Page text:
Story of Garden Grove’s POWs Gathers Dust
There are no remnants of the prisoner of war camp in Garden Grove that once housed more than 1,100 German soldiers near the end of World War II.
The 15 acres near the intersection of Garden Grove Boulevard and Palm Street are now home to a strip mall and tract homes.
There’s not even a plaque marking the spot.
Local history books haven’t been much better in preserving the stories of these prisoners of war, among the nearly 400,000 German soldiers brought to the United States to harvest crops and perform other labor with American men fighting overseas.
“The general public would be very surprised to find out about the German POWs,” said Betsy Vigus, a volunteer with the Orange County Historical Society. “If you look at a lot of history books on Orange County, you don’t find it mentioned it all.”
But Dennis Leslie, a 76-year-old history buff, is trying to drum up interest in the German POWs before their story disappears.
He’s developed a free, hourlong presentation about the prison camp to give at schools, historical societies, service clubs -- anyone who will listen. But so far, he’s received little interest.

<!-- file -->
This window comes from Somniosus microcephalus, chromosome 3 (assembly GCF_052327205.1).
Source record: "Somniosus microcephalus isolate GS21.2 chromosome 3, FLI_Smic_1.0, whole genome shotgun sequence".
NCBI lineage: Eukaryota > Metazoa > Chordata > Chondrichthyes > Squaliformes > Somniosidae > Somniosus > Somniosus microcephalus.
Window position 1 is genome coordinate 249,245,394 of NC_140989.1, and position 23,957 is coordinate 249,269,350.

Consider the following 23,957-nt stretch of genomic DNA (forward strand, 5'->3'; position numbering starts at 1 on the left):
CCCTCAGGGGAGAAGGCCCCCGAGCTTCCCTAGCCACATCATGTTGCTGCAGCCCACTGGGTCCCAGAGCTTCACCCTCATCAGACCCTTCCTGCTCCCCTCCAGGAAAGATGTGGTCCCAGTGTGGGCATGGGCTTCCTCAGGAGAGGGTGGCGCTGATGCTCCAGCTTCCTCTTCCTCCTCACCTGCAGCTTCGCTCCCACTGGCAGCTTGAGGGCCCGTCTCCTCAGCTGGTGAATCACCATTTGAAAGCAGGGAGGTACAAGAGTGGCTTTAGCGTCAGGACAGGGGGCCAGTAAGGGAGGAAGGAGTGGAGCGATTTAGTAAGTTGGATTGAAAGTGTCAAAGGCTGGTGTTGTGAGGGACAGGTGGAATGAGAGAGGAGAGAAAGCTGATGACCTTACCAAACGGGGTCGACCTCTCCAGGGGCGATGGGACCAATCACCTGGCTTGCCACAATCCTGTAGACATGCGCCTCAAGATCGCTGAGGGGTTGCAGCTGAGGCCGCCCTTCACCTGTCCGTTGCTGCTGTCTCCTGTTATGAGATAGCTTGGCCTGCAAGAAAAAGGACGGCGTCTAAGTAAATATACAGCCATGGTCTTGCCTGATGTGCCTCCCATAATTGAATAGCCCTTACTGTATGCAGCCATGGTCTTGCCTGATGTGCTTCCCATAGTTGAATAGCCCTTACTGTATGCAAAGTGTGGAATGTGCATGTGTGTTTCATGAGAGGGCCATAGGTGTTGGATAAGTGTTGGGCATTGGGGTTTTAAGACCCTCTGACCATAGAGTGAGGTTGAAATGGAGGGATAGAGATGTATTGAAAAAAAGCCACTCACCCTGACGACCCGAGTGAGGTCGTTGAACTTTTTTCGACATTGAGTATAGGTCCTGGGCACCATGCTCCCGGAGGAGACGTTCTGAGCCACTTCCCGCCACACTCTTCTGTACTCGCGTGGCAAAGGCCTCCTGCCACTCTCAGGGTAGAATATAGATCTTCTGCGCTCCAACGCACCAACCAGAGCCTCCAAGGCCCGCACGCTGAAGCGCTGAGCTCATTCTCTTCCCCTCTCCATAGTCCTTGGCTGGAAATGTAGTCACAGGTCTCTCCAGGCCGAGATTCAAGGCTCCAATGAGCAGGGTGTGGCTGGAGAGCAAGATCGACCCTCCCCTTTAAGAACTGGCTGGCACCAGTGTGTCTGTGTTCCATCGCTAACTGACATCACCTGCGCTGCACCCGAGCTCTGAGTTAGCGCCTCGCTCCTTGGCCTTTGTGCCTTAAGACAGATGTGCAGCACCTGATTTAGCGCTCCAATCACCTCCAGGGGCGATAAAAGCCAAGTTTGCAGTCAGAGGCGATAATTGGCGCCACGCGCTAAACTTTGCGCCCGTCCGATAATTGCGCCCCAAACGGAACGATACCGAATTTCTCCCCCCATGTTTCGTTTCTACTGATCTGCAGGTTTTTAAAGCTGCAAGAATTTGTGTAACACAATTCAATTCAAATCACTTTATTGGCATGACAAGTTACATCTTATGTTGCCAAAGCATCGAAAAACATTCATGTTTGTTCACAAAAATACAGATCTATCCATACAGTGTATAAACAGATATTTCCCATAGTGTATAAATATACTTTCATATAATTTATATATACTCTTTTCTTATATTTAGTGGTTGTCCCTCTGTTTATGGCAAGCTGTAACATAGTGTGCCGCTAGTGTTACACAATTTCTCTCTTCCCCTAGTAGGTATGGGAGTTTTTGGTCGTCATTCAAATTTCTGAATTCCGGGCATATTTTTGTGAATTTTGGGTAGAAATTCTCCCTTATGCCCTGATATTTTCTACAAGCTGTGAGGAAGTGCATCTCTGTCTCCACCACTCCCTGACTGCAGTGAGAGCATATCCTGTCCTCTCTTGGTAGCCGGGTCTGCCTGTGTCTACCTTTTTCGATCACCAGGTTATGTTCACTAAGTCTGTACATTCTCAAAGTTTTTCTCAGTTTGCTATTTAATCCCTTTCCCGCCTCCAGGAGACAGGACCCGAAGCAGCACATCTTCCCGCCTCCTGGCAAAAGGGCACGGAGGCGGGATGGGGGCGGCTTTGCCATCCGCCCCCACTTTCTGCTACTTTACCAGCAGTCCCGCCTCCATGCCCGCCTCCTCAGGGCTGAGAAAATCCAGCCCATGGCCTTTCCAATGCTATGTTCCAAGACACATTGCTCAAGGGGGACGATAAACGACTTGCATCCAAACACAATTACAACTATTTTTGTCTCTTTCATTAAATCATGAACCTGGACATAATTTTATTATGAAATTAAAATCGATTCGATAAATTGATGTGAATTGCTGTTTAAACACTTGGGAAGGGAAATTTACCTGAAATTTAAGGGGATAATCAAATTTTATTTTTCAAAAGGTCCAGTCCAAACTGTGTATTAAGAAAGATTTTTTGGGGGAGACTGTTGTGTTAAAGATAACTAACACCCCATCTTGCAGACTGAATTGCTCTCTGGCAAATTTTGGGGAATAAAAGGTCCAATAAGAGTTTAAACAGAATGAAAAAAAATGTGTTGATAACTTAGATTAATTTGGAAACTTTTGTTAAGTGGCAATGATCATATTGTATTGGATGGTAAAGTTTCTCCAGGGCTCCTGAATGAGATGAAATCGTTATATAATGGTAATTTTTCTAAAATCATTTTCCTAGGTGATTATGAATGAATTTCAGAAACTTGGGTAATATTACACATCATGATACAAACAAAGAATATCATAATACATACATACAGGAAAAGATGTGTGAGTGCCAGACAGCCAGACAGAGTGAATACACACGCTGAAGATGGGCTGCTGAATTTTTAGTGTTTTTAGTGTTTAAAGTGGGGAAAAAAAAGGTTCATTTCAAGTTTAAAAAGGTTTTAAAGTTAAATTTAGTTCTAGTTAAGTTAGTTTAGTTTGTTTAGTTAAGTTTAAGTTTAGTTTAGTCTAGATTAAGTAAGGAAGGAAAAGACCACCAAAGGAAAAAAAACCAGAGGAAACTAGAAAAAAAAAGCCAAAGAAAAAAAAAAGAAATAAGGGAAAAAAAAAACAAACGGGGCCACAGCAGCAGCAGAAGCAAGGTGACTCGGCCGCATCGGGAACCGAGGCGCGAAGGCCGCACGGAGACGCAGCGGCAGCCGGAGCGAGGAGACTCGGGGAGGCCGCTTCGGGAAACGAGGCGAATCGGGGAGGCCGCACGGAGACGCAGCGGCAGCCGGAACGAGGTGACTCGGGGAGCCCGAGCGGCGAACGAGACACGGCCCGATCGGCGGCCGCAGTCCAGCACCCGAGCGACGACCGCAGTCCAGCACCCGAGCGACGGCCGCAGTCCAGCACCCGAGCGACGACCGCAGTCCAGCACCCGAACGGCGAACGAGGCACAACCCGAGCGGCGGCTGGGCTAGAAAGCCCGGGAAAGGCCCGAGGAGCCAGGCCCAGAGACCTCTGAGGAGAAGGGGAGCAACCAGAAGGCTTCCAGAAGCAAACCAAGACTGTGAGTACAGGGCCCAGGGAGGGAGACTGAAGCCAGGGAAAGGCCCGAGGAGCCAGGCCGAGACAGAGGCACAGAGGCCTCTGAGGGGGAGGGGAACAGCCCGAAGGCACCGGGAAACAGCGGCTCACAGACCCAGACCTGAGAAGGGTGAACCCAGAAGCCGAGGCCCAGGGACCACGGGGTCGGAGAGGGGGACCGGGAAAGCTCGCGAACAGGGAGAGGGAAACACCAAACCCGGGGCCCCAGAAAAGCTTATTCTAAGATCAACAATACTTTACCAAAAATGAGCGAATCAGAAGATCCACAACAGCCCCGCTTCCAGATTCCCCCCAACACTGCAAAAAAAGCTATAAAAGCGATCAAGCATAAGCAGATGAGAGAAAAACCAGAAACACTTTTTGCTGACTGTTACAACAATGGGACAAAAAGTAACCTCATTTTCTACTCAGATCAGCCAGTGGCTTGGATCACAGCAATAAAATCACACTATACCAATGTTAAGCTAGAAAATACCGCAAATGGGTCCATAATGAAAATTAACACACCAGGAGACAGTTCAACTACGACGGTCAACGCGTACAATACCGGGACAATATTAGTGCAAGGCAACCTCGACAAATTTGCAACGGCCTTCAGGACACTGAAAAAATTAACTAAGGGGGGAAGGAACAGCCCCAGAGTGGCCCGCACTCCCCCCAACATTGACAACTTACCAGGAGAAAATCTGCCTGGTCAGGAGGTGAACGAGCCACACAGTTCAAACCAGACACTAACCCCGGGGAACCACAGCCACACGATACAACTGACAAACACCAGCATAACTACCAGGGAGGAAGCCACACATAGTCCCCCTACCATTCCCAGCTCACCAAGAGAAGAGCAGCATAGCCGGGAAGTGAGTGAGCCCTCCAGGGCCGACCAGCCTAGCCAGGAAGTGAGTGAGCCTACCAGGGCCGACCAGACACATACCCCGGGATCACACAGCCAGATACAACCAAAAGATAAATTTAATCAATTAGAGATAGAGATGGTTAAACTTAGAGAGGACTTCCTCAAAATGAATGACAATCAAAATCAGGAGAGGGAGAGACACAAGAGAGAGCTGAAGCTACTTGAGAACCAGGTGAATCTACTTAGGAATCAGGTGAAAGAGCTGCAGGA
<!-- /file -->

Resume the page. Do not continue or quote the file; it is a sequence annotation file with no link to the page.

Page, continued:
“I sent out letters to all Orange County school districts, but no one has called,” said Leslie, adding that he hasn’t had much response from local historical societies, either. “There’s nothing about this in their history books.”
Leslie, who lives in Garden Grove with his wife, has a personal interest in the German POWs. As a teenager, he worked for the Pullman Co. and traveled on trains with the prisoners, still in their uniforms, from Chicago to Southern California.
Germans were sent to work in 46 states, although of the 500 or so camps, most were in rural areas of the south and southwest. Ten thousand POWs were sent to California to work on farms.
The German POWs in California represented 10% of the wartime workforce that included 75,000 Mexican guest workers, 1,600 Jamaicans and an undetermined number of Chinese students, Filipinos and Navajo, according to an official with Citrus Growers Inc. The worker shortage got so bad that Orange County farmers bused in housewives from the Pasadena area to help with the harvest.
“Fruit here was just spoiling,” Leslie said.
Leslie, who had relatives fighting in the war, said it was intimidating riding with German soldiers in the packed trains. And he vividly remembers a meal at a diner outside Omaha, Neb., where the kitchenless train had stopped.